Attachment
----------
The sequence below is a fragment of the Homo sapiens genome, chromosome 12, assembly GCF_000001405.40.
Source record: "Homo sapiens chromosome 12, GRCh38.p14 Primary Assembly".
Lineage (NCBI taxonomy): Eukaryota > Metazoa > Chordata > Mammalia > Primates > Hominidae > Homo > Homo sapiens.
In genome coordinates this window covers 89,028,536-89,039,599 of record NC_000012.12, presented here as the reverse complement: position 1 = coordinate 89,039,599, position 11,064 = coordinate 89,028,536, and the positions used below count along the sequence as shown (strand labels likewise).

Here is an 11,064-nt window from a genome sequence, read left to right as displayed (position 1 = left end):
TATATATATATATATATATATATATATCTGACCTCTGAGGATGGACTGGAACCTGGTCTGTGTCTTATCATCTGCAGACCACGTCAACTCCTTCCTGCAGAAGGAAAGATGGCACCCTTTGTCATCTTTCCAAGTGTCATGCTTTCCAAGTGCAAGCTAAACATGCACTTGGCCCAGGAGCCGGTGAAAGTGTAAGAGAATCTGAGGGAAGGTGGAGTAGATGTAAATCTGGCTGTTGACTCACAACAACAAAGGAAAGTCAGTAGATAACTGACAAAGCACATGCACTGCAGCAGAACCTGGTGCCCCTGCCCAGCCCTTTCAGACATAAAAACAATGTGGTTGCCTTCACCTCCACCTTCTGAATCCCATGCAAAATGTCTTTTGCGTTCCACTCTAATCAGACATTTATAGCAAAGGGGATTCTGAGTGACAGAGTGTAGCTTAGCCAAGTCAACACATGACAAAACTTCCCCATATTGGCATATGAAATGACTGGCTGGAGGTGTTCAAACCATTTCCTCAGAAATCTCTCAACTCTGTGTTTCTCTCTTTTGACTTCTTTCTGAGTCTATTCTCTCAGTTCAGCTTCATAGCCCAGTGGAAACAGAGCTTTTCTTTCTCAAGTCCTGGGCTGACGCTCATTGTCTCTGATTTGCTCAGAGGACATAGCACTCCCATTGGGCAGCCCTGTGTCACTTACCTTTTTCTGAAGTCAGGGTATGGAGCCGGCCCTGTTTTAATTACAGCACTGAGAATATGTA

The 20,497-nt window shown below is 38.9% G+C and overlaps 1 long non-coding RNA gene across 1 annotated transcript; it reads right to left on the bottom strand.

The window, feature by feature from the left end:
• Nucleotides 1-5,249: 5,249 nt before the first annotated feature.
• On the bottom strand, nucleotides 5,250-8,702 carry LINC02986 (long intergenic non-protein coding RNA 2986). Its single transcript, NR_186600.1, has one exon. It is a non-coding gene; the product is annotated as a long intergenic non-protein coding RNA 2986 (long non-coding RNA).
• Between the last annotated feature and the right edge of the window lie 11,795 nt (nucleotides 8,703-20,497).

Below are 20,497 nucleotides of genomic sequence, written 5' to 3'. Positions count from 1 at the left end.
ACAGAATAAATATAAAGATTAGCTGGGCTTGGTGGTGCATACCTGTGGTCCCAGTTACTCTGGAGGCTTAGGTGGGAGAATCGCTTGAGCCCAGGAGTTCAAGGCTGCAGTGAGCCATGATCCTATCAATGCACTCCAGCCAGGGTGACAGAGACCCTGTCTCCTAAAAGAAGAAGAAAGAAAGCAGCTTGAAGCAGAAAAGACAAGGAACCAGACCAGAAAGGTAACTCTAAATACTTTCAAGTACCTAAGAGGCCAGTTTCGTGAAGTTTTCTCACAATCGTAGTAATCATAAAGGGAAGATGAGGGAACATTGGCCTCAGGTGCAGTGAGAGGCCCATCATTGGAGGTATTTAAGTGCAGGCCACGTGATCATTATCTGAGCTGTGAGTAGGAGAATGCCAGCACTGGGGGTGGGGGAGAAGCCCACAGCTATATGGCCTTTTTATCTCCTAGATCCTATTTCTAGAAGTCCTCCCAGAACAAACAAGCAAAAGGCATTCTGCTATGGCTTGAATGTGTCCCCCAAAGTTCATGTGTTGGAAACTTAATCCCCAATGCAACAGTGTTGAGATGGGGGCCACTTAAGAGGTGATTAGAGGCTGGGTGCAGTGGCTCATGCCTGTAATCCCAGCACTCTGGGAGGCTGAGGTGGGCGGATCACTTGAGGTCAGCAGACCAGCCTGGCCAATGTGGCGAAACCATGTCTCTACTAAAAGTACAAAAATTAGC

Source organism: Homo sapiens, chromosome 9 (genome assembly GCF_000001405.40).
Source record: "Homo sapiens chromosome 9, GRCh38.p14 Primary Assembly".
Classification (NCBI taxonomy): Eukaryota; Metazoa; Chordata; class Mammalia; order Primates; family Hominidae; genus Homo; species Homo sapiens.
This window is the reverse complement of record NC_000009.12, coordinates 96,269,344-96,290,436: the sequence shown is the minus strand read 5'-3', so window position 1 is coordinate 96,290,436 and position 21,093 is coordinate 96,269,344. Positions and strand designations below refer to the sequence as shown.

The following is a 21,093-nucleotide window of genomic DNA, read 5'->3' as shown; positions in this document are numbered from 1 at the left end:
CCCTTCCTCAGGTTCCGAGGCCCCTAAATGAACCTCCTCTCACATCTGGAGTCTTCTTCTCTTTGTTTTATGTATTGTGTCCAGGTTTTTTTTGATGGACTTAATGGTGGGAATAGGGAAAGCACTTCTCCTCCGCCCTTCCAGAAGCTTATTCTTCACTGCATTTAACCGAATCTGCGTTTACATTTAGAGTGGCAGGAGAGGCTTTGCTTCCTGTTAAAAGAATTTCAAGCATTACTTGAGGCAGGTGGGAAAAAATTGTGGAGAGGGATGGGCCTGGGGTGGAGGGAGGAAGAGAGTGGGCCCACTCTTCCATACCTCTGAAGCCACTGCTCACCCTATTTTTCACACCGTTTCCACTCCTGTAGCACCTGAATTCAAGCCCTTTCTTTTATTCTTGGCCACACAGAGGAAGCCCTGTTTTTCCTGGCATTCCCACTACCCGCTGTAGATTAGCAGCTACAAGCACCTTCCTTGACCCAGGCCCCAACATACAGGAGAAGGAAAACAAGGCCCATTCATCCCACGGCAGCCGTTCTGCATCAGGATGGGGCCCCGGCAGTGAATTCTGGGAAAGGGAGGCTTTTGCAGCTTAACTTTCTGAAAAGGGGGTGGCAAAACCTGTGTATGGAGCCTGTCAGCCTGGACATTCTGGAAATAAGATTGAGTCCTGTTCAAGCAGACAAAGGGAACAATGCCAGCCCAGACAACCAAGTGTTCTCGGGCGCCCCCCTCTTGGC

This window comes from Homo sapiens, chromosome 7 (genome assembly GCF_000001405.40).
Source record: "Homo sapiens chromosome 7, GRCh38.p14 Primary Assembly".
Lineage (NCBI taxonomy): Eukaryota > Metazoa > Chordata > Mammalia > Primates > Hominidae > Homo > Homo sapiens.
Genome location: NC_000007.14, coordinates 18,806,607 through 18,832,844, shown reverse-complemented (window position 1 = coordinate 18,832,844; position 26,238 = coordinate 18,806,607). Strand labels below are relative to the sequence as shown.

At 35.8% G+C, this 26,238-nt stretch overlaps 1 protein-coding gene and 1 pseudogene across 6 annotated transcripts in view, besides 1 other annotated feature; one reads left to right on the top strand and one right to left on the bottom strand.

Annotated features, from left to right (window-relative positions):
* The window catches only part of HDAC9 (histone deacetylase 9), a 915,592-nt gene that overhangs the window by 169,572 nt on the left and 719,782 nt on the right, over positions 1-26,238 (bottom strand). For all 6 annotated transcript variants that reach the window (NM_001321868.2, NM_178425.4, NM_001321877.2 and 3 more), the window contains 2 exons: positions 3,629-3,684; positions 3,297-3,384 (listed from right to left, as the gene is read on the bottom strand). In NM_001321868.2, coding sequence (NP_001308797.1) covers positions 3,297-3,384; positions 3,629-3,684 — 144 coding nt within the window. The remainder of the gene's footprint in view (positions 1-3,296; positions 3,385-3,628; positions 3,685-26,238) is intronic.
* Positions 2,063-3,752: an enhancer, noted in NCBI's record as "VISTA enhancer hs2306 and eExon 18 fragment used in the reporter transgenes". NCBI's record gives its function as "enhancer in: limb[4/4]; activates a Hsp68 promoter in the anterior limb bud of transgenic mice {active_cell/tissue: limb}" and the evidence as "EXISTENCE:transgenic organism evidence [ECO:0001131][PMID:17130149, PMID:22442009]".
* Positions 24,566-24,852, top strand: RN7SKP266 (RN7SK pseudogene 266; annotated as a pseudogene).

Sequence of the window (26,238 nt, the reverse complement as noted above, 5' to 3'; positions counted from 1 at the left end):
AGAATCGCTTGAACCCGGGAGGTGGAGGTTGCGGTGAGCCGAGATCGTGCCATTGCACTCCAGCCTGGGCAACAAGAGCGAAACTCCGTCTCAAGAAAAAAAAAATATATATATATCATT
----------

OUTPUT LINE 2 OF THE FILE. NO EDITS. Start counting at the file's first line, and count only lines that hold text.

Source record: "Homo sapiens chromosome 12, GRCh38.p14 Primary Assembly".